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I'm currently working on a web application (ASP.NET) and some of the pages that are included were created by other programmers, what I noticed is, they are not using "Me(VB.NET)" keyword to access controls, while on my side I used it in every page that I've created. Just to give further information, the web application runs on a .NET Framework 2.0. Does anyone out there who will help me understand is it required to use Me or not? What are the advantages and disadvantages in the whole code if you're using Me? Can it improve the performance of the application?

Any help is highly appreciated. Thanks in advance.

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From what I understand, it is purely preference, but can disambiguate between properties and locally scoped variables/parameters. Some people include it religiously out of habit. This way if they were to then introduce a local variable of the same name, nothing would break.

Say you have a method defined DoSomething(MyString As String) and the class also has a String called MyString. The only way to reference the class version of MyString is to use Me.MyString. Thus, you say Me.MyString = MyString and the compiler knows what you want.

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In some cases it is required, let's take for example a variable in the scope of a class, and a parameter being passed to a sub-routine that has an equivalent name like so:

Private theString As String

Private Sub Setup(ByVal theString As String)
   Me.theString = theString
End Sub

It brings things into the correct context to allow assignments to be carried out correctly.

In your case some developers just tend to do it so they know where the variable is coming from, something my work mates will do also. It's also commonly done because intellisense will bring up their local variable list if they type in "Me.", something I don't usually do, although I probably should do more.

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Using the Me keyword doesn't affect performance. It is purely a matter of style. I think it improves clarity to your code if you use it. So you know at first glance that the member used belongs to the object itself and it is not a local variable for example.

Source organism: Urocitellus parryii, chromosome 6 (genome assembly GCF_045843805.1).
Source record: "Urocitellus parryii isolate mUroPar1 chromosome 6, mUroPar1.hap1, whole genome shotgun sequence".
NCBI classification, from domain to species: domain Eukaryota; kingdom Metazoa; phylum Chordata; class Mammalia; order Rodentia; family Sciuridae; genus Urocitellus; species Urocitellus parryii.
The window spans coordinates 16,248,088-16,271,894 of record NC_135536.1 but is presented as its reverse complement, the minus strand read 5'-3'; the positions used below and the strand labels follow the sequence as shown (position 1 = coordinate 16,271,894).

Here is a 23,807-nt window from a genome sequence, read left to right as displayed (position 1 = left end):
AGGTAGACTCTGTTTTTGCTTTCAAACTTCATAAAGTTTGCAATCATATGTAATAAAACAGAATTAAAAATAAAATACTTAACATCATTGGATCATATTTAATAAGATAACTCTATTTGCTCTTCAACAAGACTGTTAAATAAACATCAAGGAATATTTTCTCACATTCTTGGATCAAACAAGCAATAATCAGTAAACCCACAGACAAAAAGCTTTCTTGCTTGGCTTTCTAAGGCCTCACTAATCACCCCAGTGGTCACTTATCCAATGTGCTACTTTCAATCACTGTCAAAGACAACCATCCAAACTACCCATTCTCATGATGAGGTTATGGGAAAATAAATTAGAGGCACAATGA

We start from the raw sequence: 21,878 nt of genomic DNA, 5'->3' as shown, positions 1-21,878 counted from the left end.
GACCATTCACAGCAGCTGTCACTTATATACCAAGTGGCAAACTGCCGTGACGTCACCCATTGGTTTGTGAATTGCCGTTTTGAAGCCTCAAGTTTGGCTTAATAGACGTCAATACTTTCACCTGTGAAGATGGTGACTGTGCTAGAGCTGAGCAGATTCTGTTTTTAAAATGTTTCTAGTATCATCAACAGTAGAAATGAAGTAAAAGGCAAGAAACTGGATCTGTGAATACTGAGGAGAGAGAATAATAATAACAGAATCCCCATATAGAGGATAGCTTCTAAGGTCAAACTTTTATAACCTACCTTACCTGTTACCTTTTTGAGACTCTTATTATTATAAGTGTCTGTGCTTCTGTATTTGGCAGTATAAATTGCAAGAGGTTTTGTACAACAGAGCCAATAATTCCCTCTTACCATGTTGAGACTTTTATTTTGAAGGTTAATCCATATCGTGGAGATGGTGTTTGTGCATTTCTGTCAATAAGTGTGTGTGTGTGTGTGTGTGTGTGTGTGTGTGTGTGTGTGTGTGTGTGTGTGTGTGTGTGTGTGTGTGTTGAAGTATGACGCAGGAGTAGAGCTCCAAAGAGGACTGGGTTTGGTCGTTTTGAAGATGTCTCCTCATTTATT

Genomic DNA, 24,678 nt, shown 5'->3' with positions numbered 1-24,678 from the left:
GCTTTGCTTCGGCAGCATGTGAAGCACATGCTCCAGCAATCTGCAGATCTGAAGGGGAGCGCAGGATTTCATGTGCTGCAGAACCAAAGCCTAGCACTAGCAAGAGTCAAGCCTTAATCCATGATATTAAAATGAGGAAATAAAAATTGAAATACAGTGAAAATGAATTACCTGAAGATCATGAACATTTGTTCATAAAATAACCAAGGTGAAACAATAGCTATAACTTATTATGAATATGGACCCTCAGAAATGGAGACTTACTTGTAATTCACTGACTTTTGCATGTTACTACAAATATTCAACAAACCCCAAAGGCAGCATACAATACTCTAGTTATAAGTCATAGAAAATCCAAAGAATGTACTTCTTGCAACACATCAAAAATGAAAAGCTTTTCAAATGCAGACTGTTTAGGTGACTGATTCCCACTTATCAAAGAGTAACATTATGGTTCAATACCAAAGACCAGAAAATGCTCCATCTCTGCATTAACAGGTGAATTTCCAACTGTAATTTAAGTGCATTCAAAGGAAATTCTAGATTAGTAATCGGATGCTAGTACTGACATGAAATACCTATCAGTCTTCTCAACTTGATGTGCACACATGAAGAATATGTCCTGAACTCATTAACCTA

The Me keyword is used any time we want our code to refer to members (methods, properties, ...) within the current object. The Me keyword is analogous to the this keyword in C++ and C# languages. The Me keyword is usually optional, since any method call is assumed to refer to the current object unless explicitly noted otherwise.

The exception is when you're using shadowed variables. A shadowed variable is a variable at procedure level with the same name as a variable of the class. For example:

Public Class ExampleClass

  Private FirstName As String

  Public Sub ExampleMethod()
    Dim FirstName As String
    FirstName = "Stefan"
  End Sub

End Class

The variable FirstName is declared at the class level and within the ExampleMethod method. Within ExampleMethod only the local, or shadowed, variable is used unless we explicitly reference the class-level variable with the Me keyword:

Public Class ExampleClass

  Private FirstName As String

  Public Sub ExampleMethod()
    Dim FirstName As String
    FirstName = "Stefan"
    Me.FirstName = "Carl Gustav"
  End Sub

End Class
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The Me keyword is optional in the same way you have the option to fully qualify a namespace even though you have imported it at the top of the class.

However if you have a control on the form with the same name as another object in another imported namespace it may be essential.

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I think for UI controls its very much user's preference.

But I strongly prefer use of "Me" especially if you are using class properties just in case there is some code that needs to be executed before you access that variable.

Example

Class Sample
       Private myString as String

       Public Property GetMyString As String
       Get
          ' Some code here which sets the string after reading value from the  database
       End Get
       Set
       End Set

       End Property        
End Class

In this case there is a difference between using it with or without "Me" keyword.

share|improve this answer
    
that code would not work in vb.net as it is case insensitive unlike c#. – Tom Anderson Jan 10 '09 at 12:14
    
I have corrected that now. – MOZILLA Jan 10 '09 at 13:14
    
thanks for the update :) – Tom Anderson Jan 10 '09 at 14:24

Well, Even though it has things, there are events that this ME keyword provides problems

For Example, If you have a form and you invoke it from other form like

Dim myform as new frmXXX

myform.PrimaryKey=123

muform.show

unless the Show method is completed, the objects in the primarykey method has no reference to the ME keyword and they provide an error.

In the PrimaryKey method property writeonly primarykey set....

me.txtPrimaryKey.text="value"

will provide an Error unless the form not shown.

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Me is a object of current class

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2  
This is really a comment, not an answer to the question. You can always comment on your own posts, and once you have sufficient reputation you will be able to comment on any post. – Conner Aug 20 '12 at 5:32

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